report to McCoy’s office on March 8, detailing its recommendations.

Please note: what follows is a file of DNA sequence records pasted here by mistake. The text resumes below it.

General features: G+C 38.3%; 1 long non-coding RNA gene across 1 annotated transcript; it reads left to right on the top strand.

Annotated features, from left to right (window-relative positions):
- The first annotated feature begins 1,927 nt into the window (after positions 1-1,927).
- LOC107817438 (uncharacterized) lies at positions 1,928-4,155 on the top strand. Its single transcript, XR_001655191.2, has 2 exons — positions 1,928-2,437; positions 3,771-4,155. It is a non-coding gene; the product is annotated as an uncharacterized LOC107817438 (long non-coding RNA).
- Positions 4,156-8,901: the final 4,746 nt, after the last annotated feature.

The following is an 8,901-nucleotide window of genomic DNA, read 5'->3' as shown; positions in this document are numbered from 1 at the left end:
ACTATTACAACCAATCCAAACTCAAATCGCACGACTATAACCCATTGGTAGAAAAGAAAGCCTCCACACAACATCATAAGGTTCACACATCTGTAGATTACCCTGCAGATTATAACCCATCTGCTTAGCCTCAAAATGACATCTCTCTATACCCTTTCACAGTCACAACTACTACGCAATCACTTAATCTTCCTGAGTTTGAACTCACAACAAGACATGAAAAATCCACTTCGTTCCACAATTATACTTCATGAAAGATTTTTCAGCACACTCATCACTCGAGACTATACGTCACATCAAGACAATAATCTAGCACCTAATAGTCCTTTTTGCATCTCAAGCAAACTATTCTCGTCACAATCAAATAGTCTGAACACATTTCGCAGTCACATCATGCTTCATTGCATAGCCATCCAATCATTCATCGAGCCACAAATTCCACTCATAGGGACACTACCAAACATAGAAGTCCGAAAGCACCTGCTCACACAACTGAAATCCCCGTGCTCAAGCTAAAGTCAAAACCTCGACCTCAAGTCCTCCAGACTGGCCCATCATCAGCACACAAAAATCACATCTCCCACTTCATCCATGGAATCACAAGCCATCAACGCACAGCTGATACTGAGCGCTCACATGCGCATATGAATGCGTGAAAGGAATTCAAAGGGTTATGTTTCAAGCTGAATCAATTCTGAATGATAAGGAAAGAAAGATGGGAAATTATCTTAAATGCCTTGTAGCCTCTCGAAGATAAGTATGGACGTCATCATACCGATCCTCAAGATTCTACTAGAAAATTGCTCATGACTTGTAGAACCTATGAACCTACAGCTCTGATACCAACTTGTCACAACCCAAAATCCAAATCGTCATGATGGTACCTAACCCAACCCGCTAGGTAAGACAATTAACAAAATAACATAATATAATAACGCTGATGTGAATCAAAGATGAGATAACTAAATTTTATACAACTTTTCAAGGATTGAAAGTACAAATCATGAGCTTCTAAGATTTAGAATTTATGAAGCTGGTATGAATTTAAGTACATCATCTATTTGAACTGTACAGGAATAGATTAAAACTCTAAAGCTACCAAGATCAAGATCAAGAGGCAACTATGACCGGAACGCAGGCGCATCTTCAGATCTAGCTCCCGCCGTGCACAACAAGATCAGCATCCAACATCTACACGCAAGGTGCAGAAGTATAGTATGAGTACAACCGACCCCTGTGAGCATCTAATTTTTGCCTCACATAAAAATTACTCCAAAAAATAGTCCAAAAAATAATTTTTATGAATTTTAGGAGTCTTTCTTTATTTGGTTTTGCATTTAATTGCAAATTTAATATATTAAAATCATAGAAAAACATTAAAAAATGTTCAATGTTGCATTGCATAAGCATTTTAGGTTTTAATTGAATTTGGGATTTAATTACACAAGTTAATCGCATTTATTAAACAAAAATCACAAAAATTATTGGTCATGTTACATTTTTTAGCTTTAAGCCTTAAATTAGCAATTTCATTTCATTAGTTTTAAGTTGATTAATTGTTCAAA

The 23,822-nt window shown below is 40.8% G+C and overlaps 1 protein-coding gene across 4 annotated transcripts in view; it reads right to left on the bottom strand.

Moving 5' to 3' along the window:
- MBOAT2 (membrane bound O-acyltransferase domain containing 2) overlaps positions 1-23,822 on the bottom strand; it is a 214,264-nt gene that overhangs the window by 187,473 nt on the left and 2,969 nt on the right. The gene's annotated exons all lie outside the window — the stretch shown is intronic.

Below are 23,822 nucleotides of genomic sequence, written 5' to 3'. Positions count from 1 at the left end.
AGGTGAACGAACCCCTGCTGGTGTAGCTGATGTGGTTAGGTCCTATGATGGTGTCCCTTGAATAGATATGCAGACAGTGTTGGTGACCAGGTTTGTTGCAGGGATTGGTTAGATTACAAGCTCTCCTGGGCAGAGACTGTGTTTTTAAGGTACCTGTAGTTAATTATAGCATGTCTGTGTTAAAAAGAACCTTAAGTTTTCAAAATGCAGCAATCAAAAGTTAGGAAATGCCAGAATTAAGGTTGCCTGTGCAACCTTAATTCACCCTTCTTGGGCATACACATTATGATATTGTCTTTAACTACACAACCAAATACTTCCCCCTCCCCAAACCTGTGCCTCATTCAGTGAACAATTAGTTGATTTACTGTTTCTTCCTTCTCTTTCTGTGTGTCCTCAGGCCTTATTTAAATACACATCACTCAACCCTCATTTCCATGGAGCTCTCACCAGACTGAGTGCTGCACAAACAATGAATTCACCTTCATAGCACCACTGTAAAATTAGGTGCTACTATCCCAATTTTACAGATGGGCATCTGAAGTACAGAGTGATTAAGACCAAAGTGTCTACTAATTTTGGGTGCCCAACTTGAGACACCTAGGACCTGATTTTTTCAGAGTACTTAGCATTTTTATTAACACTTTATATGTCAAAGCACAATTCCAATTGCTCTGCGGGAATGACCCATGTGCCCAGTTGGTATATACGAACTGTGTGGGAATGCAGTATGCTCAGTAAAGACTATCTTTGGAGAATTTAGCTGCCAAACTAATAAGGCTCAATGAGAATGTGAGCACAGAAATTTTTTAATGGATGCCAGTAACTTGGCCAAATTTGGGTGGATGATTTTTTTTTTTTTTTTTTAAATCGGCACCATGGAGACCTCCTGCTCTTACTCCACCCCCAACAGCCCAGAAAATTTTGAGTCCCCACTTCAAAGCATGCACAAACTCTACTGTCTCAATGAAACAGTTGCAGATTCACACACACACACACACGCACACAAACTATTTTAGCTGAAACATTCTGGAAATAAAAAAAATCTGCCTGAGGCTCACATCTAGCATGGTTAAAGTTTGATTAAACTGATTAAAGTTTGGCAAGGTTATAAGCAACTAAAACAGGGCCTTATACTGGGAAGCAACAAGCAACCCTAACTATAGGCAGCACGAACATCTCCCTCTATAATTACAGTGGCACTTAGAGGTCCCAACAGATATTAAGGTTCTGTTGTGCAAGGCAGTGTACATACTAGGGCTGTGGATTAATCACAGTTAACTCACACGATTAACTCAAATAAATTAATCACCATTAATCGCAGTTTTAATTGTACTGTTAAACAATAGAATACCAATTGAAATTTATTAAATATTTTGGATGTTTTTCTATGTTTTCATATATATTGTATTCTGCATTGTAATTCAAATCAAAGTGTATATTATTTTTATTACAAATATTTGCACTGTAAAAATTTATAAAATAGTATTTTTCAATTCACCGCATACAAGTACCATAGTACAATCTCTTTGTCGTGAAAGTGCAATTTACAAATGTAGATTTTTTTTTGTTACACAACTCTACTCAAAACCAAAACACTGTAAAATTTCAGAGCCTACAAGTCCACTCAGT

In regards to fiscal policy and planning, it said, “The County should communicate with the other regional counties to assure that our students are provided the best education and the County taxpayers are treated fairly compared to the host counties. The current agreement between Albany County and Hudson Valley Community College places a disproportionate financial burden on Albany relative to Rensselaer County and has so for a number of years. Given the disparate financial commitment and lack of county representation on the Board of Trustees, it behooves the County to explore partnerships with surrounding community colleges as well as approaching SUNY to determine the feasibility of creating a community college within the County.” Dennis Kennedy, executive director of public relations at HVCC, understands the hardships that Albany County is facing but says that the matter is beyond the school’s control. “It’s important to know that Hudson Valley does not determine the rate at which counties fund the college,” he says. “State Education law does—and has for decades. Albany County’s chargeback rate is based on a growing number of students choosing to enroll at Hudson Valley and a significant decrease in state aid over a period of time,” he says. Which means that with the economy crawling along at a snail’s pace, and enrollment at community colleges growing, that number is likely to keep increasing. ARTIN ROBINSON IS AN ALBANY resident who enrolled at HVCC right after high school. When Robinson was choosing a college, he considered where the school was located, what the tuition rates were, and the quality of education it offered. He accepted a full scholarship to HVCC and was admitted to the honors program. He will graduate this spring with an associate degree in liberal arts. Robinson is very happy with the education he received. “Classes were small. I was able to develop relationships with my professors and I made friends with people in my classes. It was a very personal experience,” he says. Robinson also is the editor-in-chief of HVCC’s student newspaper, The Hudsonian, an opportunity for which he is grateful. For Albany residents attending HVCC, commuting can be an issue; Robinson made it work, but it wasn’t easy. To get to school, he walks to the CDTA bus stop at Washington Avenue and Swan Street to pick up the No. 224 bus. From there it is about a 20-minute